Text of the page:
Banning books because of their content… lead content

Thursday, 26 February, 2009

Many children’s books printed in the US (and possibly elsewhere) prior to 1985 can no longer be sold or distributed, even at garage sales or by charity agencies, on account of the levels of lead that may be present in their inks and dyes.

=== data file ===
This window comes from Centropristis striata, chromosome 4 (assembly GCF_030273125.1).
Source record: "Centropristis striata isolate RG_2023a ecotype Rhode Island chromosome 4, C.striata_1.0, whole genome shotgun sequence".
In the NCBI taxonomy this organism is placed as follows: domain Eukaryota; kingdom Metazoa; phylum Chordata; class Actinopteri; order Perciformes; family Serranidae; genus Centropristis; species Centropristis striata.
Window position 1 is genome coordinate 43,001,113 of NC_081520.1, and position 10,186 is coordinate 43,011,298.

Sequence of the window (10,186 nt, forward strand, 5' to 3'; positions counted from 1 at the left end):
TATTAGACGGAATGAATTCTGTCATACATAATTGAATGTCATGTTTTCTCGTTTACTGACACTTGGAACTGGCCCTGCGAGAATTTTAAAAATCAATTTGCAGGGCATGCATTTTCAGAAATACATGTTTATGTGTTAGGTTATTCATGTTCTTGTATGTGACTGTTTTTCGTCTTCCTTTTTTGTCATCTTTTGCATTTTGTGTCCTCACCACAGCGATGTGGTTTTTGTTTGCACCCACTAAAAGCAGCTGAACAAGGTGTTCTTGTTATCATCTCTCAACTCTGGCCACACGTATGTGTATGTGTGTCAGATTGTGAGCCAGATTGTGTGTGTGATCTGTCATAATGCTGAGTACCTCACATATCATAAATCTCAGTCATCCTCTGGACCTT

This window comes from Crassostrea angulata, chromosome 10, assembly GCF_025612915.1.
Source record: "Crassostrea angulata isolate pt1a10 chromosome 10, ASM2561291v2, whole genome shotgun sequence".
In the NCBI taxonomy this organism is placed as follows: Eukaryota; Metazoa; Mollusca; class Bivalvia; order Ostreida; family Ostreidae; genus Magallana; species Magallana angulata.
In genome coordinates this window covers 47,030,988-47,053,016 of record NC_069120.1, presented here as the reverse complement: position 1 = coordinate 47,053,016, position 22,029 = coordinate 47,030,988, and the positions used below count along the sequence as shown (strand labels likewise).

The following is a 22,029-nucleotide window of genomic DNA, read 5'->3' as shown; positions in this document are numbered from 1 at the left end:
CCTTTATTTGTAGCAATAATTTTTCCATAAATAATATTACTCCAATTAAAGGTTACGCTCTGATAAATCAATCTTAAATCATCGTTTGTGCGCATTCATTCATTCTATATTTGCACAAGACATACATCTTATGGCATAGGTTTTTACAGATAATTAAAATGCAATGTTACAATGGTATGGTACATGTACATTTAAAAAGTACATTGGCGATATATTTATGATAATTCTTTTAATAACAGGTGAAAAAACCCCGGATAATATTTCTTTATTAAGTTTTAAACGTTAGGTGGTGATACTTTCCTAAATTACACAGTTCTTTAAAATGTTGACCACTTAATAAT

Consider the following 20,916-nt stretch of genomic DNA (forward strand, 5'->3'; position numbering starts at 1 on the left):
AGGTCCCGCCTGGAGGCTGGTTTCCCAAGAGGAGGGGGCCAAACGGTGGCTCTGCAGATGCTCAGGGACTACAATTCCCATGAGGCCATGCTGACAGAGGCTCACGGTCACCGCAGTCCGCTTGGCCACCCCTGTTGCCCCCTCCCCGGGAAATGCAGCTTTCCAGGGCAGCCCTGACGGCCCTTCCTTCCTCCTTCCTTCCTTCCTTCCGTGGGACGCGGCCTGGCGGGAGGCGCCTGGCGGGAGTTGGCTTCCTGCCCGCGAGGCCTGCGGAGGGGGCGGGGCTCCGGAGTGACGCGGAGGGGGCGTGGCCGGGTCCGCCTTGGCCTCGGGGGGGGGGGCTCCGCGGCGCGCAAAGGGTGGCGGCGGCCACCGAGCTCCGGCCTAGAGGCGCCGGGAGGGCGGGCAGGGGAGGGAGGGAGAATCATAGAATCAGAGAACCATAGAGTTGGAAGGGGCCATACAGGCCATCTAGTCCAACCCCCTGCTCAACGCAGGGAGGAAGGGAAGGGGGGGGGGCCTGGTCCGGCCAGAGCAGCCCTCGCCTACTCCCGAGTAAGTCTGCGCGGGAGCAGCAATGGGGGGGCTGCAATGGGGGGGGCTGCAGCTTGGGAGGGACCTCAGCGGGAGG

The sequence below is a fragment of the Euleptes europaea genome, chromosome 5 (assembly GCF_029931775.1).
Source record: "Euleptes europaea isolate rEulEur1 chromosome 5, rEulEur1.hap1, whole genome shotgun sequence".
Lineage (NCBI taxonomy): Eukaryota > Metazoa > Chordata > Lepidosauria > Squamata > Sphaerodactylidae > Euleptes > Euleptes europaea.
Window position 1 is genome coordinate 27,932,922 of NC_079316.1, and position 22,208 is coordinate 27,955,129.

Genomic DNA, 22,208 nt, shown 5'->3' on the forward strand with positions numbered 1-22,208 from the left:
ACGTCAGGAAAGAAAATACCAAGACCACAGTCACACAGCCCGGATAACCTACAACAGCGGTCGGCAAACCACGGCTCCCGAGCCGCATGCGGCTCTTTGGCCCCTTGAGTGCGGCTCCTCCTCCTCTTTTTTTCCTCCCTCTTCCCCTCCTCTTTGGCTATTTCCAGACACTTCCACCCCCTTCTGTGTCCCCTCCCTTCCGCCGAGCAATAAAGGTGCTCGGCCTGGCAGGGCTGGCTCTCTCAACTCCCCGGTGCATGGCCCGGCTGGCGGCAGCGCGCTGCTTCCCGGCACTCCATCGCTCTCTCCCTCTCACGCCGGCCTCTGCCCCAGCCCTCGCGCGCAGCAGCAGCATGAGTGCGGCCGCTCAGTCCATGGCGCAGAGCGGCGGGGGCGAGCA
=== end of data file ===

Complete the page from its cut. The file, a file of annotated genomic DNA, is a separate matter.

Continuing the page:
Not until 1985 did it become unlawful to use lead pigments in the inks, dyes, and paints used in children’s books. Before then – and perhaps particularly in the great age of children’s-book illustration that lasted through the early twentieth century – the use of such pigments was not uncommon, and testing can still detect lead residues in books today. This doesn’t mean that the books pose any hazard to children.

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